David & Goliath: Underdogs, Misfits, and the Art of Battling Giants
Gladwell’s latest book (published in October 2013) looks at the probability of improbable events occurring in situations where one outcome is greatly favoured over the other. It contains intriguing psychological theory, backed up by hard statistical data and intertwined with great inspirational stories including the most famous one of David & Goliath. Being a fan of Gladwell’s previous works ‘Blink’, ‘The Tipping Point’ and ‘Outliers’, I was excited to get into this book.
#1 Look for the Advantages of the Disadvantages
As you know, the story of David and Goliath is an inspirational one. It’s the ultimate story of the underdog and the most appropriate place to start with my list of Top Five Takeaways. When we analyse the story, we see how David utilises his perceived weakness (his size and physical weakness compared to Goliath) as a strength (he runs at Goliath because he has speed and manoeuvrability which Goliath cannot counter attack) and by that same token, how the qualities that appear to give the giants strength are often their sources of great weakness. He teaches us that the fact of being an underdog can change us in ways that we often fail to appreciate.
There is an interesting example of the story of Vivek Ranadive who led his team of underdog basketball players to the National Championships using exactly these strategies. Taking advantage of the weaknesses of the top teams and players in the league and optimising the hidden strengths of his team.
#2 Be a Big Fish in a Little Pond
To elaborate further on Takeaway Number One, the entire theme of the book is the idea that there are hidden advantages to our obvious disadvantages and vice versa to that, there are also hidden disadvantages to our obvious advantages. Gladwell touches on the story of Lawrence of Arabia which provided some great insights here but the main example he used to illustrate this concept was the historic rise of the “Impressionists” over one hundred and fifty years ago in Paris (which was then, the centre of the art world).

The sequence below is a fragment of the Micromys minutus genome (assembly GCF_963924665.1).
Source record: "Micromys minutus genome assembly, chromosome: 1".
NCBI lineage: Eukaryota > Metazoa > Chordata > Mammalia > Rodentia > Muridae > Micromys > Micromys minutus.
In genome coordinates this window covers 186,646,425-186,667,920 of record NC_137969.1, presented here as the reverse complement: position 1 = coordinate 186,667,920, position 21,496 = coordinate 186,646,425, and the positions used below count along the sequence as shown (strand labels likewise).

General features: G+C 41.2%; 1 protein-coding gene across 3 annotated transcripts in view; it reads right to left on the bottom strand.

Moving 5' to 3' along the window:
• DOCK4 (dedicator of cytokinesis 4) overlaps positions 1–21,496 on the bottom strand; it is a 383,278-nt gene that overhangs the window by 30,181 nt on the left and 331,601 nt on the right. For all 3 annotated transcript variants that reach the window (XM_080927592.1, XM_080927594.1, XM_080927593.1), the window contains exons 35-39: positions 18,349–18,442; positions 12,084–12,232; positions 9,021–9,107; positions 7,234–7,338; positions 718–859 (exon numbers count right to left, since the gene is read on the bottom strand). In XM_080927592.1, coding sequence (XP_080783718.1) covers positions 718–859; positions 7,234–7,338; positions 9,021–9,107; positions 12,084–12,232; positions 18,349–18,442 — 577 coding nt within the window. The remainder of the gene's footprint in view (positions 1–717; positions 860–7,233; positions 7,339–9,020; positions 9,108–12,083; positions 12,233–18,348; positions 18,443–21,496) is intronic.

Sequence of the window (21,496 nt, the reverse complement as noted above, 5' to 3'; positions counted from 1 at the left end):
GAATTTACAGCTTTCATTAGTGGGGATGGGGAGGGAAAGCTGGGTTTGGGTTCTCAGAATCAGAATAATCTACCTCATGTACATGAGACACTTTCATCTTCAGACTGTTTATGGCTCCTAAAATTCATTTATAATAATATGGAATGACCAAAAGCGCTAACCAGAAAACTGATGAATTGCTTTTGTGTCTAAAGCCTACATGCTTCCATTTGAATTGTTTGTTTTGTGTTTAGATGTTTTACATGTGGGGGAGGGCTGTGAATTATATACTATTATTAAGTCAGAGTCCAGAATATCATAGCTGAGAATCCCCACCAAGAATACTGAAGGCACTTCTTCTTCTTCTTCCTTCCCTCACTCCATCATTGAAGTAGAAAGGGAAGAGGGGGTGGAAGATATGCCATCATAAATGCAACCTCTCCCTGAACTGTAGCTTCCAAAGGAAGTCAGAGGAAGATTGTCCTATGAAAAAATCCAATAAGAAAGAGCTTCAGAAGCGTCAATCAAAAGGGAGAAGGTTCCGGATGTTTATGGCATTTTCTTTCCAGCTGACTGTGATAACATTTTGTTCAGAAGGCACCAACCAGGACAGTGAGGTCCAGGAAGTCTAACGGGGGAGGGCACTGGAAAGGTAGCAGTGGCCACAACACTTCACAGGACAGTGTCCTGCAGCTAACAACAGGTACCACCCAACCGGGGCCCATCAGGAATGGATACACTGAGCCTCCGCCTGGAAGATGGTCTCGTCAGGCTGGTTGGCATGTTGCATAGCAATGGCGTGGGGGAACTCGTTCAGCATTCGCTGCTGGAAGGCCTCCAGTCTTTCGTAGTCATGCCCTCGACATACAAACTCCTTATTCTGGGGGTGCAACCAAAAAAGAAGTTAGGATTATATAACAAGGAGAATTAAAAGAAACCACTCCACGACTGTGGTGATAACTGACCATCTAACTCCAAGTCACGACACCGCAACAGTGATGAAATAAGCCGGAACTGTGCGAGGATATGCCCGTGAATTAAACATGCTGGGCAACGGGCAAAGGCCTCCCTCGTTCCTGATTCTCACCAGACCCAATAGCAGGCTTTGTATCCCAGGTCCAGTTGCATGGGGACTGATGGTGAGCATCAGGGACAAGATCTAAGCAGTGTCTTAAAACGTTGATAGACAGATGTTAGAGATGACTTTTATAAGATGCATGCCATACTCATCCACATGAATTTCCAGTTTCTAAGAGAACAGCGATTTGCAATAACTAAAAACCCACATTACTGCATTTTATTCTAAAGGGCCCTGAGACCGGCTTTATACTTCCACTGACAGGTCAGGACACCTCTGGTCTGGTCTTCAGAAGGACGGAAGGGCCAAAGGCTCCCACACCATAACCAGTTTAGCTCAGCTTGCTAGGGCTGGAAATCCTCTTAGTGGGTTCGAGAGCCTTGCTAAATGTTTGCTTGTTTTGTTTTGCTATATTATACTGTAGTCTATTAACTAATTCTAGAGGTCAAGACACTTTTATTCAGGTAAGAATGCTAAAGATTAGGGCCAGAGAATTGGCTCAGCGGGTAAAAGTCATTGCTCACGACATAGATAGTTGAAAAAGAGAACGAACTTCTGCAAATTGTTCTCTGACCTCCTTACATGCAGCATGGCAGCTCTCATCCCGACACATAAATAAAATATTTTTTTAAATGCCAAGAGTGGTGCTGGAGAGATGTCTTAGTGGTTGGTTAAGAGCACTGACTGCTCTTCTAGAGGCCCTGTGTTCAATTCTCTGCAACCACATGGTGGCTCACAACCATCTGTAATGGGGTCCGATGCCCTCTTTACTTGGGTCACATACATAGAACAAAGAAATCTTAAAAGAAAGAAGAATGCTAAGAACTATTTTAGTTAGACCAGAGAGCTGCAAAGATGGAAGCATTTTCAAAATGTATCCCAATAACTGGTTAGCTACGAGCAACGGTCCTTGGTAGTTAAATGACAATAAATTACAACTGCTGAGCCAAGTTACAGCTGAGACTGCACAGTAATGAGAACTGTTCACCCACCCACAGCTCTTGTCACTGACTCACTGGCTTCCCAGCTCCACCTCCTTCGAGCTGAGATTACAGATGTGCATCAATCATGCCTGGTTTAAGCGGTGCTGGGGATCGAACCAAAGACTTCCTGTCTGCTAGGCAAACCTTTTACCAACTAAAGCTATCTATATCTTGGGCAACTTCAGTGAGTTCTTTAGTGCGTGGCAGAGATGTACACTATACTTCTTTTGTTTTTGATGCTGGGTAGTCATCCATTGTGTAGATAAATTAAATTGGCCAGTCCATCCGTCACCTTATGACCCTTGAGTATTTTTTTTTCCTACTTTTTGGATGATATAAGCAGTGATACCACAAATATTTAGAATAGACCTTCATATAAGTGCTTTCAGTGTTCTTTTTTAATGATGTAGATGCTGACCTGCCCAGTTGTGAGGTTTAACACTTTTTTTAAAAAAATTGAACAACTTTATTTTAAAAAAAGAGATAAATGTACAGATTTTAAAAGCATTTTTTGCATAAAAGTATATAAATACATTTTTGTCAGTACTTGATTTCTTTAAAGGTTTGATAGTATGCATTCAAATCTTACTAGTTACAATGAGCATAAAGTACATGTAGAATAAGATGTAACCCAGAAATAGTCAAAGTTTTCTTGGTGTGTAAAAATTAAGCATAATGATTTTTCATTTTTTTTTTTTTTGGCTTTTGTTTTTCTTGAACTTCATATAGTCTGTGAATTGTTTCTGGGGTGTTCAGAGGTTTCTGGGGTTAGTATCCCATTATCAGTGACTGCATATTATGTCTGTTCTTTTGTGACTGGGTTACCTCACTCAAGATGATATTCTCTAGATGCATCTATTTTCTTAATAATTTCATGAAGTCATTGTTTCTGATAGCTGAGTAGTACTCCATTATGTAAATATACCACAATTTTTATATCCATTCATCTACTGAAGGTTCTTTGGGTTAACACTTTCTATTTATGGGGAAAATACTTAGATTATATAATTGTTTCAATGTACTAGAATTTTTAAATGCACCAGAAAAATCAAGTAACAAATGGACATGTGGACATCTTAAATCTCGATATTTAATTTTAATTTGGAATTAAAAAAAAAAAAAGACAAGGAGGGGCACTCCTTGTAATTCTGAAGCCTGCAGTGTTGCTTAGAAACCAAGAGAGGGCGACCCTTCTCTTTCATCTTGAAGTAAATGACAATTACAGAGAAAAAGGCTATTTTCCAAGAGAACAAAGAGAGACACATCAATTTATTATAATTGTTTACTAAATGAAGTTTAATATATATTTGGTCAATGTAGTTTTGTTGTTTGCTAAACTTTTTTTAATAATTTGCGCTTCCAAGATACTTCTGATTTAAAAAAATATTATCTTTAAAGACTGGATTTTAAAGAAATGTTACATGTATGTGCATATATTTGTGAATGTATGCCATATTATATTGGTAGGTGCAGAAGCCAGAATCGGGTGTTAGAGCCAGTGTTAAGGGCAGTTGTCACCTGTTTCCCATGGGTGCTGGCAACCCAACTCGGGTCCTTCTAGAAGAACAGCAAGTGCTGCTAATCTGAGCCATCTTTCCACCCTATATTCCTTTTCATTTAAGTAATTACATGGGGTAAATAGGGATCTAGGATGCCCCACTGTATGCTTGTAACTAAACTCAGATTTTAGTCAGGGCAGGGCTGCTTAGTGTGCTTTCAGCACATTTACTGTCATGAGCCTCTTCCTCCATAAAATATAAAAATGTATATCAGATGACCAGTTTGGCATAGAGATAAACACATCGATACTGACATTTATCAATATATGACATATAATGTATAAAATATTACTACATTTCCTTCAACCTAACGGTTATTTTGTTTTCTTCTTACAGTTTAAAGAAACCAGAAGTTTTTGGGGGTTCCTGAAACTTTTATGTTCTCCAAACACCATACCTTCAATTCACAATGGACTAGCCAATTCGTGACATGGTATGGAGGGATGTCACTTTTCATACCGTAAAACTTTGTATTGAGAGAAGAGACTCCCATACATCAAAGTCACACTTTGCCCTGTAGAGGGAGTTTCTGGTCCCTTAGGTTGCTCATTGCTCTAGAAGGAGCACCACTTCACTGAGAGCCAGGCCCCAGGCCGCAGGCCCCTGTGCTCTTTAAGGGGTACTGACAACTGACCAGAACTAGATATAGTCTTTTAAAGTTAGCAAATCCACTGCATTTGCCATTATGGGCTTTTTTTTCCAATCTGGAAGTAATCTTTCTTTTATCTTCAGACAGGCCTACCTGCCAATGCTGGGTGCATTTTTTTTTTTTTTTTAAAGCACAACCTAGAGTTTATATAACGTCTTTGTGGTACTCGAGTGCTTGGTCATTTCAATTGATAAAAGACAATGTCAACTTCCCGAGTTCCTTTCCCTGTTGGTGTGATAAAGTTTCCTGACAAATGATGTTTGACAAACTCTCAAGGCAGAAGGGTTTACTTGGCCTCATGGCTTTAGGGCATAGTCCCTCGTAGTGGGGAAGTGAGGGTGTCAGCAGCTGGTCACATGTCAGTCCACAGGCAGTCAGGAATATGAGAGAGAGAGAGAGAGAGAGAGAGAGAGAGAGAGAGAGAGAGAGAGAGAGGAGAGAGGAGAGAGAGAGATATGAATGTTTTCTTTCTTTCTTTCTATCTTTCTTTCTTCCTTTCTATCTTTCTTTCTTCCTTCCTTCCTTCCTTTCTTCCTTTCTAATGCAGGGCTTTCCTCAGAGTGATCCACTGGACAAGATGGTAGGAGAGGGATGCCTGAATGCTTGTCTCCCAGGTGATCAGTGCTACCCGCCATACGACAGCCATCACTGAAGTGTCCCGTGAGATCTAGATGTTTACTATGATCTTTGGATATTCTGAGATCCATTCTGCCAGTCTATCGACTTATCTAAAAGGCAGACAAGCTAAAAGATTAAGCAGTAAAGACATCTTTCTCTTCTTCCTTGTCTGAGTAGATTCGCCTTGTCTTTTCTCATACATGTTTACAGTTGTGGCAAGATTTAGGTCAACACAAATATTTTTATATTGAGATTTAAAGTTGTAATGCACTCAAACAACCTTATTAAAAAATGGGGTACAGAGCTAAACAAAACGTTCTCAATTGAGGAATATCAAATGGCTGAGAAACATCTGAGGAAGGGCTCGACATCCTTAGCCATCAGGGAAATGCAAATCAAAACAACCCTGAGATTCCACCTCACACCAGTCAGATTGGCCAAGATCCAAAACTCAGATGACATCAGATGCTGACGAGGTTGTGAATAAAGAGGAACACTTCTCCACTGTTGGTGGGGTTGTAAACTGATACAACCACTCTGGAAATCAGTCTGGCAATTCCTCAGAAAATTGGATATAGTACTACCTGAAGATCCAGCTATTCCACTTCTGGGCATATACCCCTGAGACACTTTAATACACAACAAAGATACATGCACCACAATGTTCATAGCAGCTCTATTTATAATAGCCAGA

In the case of the Impressionists, who had been hunting the big prize of being selected and showcased in the prestigious, highly selective, elite, and most important art show in the world (The Salon), they were forced to respond to this outsized challenge and decided to take the risk and follow their own instincts, go against the rules, and create and place themselves in their own “pond”. Albeit a small pond, it was a pond nonetheless and here, they could be Big Fish in a Little Pond as opposed to Little Fish in the Big Pond of The Salon. It seems a simple concept but the evidence and statistical data Gladwell presents – examples throughout history to evidence from the current day education system show us that without a doubt, it is easier to shine and become successful as a Big Fish in a Little Pond (an A grade student at your second choice of University) or even a TINY Pond (an A grade student at a lower grade, unknown University) as opposed to being a Little Fish in a Big Pond (an average B or C grade student in a “Big Pond” University such as Harvard / Yale or UCLA). Lots of data to back this all up, you’ll need to read the book to get those juicy details!